Front of library designated as new demonstration area

By Gus Bode

New policy changes effective immediately

The debate on how – and where – to protest on the SIUC campus has ended after University officials have approved revisions to the on-campus demonstration policy Thursday.

Larry Dietz, the vice chancellor for Student Affairs and Enrollment Management who headed the Demonstration Policy Task Force, said the changes, effective immediately, made by its members will allow an open environment for protests.


“I think what you’ll find is a more concise, a more clear and a more student-friendly free expression policy,” Dietz said.

Among the changes include a second designated area for demonstrations. The area, located north of Morris Library and southwest of Parking Lot 6, is welcomed to any member of the public or campus community to protest provided that the area has not already been reserved.

The Free Forum Area, near Anthony Hall, will be the only place on campus where demonstrators will be allowed to use sound systems for their protest.

Dietz said both areas would be on a “first-come, first-serve” basis. No prior notification will be needed before a demonstration is conducted, but the Office of Student Affairs and Enrollment Management suggests a 24-hour notice in case two groups want to protest in the same place at the same time.

Problems with demonstrators will now be handled through the Office of Student Affairs and Enrollment Management. Dietz said this would provide a “lower key” way in dealing with expression issues.

Before the changes, the University’s policy had only allowed demonstrations to be in the Free Forum Area. Presenters also had to give 24-hour notification before the demonstration occurred.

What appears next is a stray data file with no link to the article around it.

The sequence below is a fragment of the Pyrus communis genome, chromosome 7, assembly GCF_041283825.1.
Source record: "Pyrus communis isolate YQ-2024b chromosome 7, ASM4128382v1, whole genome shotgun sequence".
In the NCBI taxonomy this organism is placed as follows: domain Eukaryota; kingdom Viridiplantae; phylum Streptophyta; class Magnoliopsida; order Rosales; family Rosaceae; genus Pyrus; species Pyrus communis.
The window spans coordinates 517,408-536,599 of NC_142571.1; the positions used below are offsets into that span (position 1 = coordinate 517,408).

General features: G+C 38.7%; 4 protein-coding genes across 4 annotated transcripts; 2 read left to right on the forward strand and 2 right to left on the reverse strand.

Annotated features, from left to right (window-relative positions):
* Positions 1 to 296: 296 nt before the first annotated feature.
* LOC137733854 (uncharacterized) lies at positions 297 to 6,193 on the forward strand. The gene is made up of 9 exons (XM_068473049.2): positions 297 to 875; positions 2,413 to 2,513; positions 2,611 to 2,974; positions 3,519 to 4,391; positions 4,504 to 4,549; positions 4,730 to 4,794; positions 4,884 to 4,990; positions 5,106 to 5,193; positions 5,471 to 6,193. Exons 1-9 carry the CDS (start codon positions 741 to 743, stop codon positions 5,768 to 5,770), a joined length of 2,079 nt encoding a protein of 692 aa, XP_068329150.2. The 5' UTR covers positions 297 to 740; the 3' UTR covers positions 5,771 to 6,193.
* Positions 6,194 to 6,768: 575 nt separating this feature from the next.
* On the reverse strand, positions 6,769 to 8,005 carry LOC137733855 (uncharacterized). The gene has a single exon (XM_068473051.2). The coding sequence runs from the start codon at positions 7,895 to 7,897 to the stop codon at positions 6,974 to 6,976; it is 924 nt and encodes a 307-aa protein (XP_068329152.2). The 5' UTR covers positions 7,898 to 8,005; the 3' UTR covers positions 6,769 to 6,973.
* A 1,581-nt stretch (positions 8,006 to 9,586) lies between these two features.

SIUC’s demonstration policy first came under fire last spring when a graduating senior was charged with violating the Student Conduct Code. On March 19, Marc Torney, along with others, protested the war in Iraq outside the Student Center. He would have faced expulsion from the University if convicted.


Dietz said the demonstration policy was up for review before the incident took place, but interest heightened after the student protest and media attention. Though Torney was cleared of all charges, the incident sparked the formation of a task force to make changes to the policy.

The Demonstration Policy Task Force, comprised of both student and faculty representatives, met six times during the summer and reviewed the policies of other Illinois public universities. The group also looked at policies of 10 peer and aspirant institutions specified in the Southern at 150 plan, which included Kansas State University, Louisiana State University and the University of Colorado.

The task force submitted its suggestions to Chancellor Walter Wendler earlier this semester and those recommendations have been approved by both the chancellor’s and the president’s offices.

“We are doing, I think, a better job coordinating and scheduling activities as a result of the policy,” Dietz said.

Though Torney has since graduated and moved to Texas, he had previously told the Daily Egyptian that he wanted SIUC to promote a plan that would allow students to exercise their right of free speech.

“I’d like to see a demonstration policy reduced to a policy that says the University supports freedom of expression, and the only time it stops is if it affects people’s ability to learn,” he had said.